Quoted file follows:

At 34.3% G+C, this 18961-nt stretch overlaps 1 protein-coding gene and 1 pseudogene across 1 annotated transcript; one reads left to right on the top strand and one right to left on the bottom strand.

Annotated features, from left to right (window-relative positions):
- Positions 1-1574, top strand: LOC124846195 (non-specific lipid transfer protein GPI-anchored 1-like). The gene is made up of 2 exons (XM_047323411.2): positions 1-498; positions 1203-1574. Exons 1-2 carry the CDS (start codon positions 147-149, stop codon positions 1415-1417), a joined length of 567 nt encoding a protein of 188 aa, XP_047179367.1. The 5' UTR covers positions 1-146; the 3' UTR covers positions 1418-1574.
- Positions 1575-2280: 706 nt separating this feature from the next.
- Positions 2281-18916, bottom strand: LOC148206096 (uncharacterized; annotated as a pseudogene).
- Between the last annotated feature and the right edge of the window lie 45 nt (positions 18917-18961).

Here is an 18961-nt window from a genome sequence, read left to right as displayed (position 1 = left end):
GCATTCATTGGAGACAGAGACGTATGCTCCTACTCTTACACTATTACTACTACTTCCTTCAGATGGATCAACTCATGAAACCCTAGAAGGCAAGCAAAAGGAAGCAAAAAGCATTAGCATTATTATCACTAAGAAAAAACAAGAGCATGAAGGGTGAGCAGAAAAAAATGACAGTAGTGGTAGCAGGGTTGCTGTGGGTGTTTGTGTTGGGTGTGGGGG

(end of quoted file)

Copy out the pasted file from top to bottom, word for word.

At 34.3% G+C, this 18961-nt stretch overlaps 1 protein-coding gene and 1 pseudogene across 1 annotated transcript; one reads left to right on the top strand and one right to left on the bottom strand.

Annotated features, from left to right (window-relative positions):
- Positions 1-1574, top strand: LOC124846195 (non-specific lipid transfer protein GPI-anchored 1-like). The gene is made up of 2 exons (XM_047323411.2): positions 1-498; positions 1203-1574. Exons 1-2 carry the CDS (start codon positions 147-149, stop codon positions 1415-1417), a joined length of 567 nt encoding a protein of 188 aa, XP_047179367.1. The 5' UTR covers positions 1-146; the 3' UTR covers positions 1418-1574.
- Positions 1575-2280: 706 nt separating this feature from the next.
- Positions 2281-18916, bottom strand: LOC148206096 (uncharacterized; annotated as a pseudogene).
- Between the last annotated feature and the right edge of the window lie 45 nt (positions 18917-18961).

Here is an 18961-nt window from a genome sequence, read left to right as displayed (position 1 = left end):
GCATTCATTGGAGACAGAGACGTATGCTCCTACTCTTACACTATTACTACTACTTCCTTCAGATGGATCAACTCATGAAACCCTAGAAGGCAAGCAAAAGGAAGCAAAAAGCATTAGCATTATTATCACTAAGAAAAAACAAGAGCATGAAGGGTGAGCAGAAAAAAATGACAGTAGTGGTAGCAGGGTTGCTGTGGGTGTTTGTGTTGGGTGTGGGGG